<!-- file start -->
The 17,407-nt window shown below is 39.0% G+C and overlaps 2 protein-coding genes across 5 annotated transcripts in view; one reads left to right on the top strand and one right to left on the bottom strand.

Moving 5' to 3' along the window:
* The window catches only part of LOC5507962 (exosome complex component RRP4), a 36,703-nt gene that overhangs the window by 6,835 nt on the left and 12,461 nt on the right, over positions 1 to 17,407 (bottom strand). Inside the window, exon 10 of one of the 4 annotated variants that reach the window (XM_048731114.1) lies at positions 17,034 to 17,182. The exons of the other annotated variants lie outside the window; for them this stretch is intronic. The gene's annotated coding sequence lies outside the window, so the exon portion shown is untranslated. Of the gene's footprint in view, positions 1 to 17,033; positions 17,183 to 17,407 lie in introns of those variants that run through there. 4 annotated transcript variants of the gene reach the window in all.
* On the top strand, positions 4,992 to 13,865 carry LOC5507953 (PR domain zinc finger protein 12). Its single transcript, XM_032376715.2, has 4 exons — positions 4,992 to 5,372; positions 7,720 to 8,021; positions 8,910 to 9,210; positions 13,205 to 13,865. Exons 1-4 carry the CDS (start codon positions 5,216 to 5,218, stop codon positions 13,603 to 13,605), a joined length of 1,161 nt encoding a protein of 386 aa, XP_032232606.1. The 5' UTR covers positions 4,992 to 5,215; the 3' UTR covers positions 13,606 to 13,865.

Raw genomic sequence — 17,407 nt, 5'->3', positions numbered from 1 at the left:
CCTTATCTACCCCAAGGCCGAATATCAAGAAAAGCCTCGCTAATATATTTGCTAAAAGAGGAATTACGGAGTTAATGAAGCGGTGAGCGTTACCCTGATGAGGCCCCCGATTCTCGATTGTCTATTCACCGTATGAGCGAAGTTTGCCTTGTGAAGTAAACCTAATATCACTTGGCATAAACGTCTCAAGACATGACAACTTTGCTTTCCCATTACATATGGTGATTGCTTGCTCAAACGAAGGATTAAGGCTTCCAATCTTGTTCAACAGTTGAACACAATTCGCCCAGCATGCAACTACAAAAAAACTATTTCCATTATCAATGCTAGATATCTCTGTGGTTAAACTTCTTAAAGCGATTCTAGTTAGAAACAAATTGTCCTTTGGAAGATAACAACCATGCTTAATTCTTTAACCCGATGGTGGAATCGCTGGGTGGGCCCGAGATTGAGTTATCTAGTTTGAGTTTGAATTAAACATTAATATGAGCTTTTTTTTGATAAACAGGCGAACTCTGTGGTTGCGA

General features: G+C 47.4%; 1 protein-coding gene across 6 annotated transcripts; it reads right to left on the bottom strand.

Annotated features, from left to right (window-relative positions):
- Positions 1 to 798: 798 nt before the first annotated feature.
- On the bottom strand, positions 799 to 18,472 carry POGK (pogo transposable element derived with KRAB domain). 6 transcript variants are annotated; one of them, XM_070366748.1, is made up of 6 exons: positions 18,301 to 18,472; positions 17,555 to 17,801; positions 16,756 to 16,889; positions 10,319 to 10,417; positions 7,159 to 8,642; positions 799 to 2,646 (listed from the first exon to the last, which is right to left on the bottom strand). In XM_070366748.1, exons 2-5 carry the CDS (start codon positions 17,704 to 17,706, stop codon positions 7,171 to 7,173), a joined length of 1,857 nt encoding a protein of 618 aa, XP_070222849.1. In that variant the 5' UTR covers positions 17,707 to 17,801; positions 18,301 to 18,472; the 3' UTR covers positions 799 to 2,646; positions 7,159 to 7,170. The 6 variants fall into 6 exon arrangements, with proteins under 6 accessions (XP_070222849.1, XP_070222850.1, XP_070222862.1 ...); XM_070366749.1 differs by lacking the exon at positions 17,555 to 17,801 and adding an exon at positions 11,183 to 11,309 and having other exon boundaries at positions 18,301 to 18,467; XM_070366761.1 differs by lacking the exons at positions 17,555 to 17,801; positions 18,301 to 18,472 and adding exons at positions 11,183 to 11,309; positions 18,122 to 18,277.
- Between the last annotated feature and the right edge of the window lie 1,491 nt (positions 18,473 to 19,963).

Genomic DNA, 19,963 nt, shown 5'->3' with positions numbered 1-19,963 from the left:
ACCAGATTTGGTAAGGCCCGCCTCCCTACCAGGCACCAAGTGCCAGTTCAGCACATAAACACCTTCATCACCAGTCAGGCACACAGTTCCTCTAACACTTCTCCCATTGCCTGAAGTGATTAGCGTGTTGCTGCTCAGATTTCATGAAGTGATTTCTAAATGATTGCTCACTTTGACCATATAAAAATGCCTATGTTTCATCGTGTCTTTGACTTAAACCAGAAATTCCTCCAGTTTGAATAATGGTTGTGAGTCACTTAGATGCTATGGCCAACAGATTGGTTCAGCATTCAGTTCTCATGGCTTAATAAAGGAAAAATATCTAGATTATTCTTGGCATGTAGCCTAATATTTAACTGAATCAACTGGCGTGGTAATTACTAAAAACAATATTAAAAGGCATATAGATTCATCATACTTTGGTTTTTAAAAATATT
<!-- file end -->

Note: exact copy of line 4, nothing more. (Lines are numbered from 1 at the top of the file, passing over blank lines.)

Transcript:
* On the top strand, positions 4,992 to 13,865 carry LOC5507953 (PR domain zinc finger protein 12). Its single transcript, XM_032376715.2, has 4 exons — positions 4,992 to 5,372; positions 7,720 to 8,021; positions 8,910 to 9,210; positions 13,205 to 13,865. Exons 1-4 carry the CDS (start codon positions 5,216 to 5,218, stop codon positions 13,603 to 13,605), a joined length of 1,161 nt encoding a protein of 386 aa, XP_032232606.1. The 5' UTR covers positions 4,992 to 5,215; the 3' UTR covers positions 13,606 to 13,865.